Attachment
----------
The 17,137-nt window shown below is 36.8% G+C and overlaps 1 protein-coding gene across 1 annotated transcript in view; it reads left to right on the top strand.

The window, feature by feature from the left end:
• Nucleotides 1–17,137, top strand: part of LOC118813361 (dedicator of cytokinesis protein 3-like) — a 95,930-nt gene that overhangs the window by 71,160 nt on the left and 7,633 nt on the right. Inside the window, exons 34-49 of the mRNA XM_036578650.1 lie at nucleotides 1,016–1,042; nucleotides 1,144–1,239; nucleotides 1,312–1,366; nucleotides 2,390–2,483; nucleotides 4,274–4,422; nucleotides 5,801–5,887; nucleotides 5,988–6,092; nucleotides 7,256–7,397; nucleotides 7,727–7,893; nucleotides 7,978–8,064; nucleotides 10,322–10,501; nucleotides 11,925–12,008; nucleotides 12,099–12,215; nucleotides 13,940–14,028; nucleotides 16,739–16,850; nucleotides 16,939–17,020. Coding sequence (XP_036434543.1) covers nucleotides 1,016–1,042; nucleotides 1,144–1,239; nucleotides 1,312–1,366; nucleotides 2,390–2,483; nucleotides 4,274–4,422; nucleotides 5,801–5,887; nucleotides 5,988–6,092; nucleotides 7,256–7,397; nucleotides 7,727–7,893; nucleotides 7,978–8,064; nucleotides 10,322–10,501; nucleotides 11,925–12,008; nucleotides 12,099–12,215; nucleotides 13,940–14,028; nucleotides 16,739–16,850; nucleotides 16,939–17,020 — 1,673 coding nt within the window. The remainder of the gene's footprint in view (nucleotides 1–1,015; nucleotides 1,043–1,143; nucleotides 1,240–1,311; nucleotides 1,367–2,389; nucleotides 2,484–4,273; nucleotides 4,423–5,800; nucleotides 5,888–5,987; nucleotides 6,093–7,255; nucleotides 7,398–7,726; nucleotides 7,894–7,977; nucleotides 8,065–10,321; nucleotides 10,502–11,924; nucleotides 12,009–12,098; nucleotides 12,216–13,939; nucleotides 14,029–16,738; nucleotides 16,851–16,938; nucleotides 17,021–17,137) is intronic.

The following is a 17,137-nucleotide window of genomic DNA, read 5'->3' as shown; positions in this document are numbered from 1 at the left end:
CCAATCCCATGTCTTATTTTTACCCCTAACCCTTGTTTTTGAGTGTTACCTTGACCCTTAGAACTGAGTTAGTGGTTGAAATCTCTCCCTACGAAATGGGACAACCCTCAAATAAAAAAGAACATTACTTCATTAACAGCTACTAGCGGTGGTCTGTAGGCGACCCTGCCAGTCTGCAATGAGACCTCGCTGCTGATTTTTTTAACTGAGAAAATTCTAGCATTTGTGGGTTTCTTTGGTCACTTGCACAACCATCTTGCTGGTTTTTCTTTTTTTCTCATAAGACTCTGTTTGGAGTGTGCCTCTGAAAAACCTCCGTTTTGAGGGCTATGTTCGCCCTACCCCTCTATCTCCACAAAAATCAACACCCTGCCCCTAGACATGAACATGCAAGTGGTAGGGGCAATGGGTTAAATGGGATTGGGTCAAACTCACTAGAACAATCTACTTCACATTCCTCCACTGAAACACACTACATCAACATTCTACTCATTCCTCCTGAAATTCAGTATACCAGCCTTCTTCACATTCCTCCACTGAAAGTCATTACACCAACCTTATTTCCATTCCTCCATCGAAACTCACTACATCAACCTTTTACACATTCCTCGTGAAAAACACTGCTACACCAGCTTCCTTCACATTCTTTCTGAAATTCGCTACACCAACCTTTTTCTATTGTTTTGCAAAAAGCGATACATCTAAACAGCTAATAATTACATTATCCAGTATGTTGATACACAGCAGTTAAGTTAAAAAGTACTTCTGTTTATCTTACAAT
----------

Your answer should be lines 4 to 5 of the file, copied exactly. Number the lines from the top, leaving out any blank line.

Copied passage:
The following is a 17,137-nucleotide window of genomic DNA, read 5'->3' as shown; positions in this document are numbered from 1 at the left end:
CCAATCCCATGTCTTATTTTTACCCCTAACCCTTGTTTTTGAGTGTTACCTTGACCCTTAGAACTGAGTTAGTGGTTGAAATCTCTCCCTACGAAATGGGACAACCCTCAAATAAAAAAGAACATTACTTCATTAACAGCTACTAGCGGTGGTCTGTAGGCGACCCTGCCAGTCTGCAATGAGACCTCGCTGCTGATTTTTTTAACTGAGAAAATTCTAGCATTTGTGGGTTTCTTTGGTCACTTGCACAACCATCTTGCTGGTTTTTCTTTTTTTCTCATAAGACTCTGTTTGGAGTGTGCCTCTGAAAAACCTCCGTTTTGAGGGCTATGTTCGCCCTACCCCTCTATCTCCACAAAAATCAACACCCTGCCCCTAGACATGAACATGCAAGTGGTAGGGGCAATGGGTTAAATGGGATTGGGTCAAACTCACTAGAACAATCTACTTCACATTCCTCCACTGAAACACACTACATCAACATTCTACTCATTCCTCCTGAAATTCAGTATACCAGCCTTCTTCACATTCCTCCACTGAAAGTCATTACACCAACCTTATTTCCATTCCTCCATCGAAACTCACTACATCAACCTTTTACACATTCCTCGTGAAAAACACTGCTACACCAGCTTCCTTCACATTCTTTCTGAAATTCGCTACACCAACCTTTTTCTATTGTTTTGCAAAAAGCGATACATCTAAACAGCTAATAATTACATTATCCAGTATGTTGATACACAGCAGTTAAGTTAAAAAGTACTTCTGTTTATCTTACAAT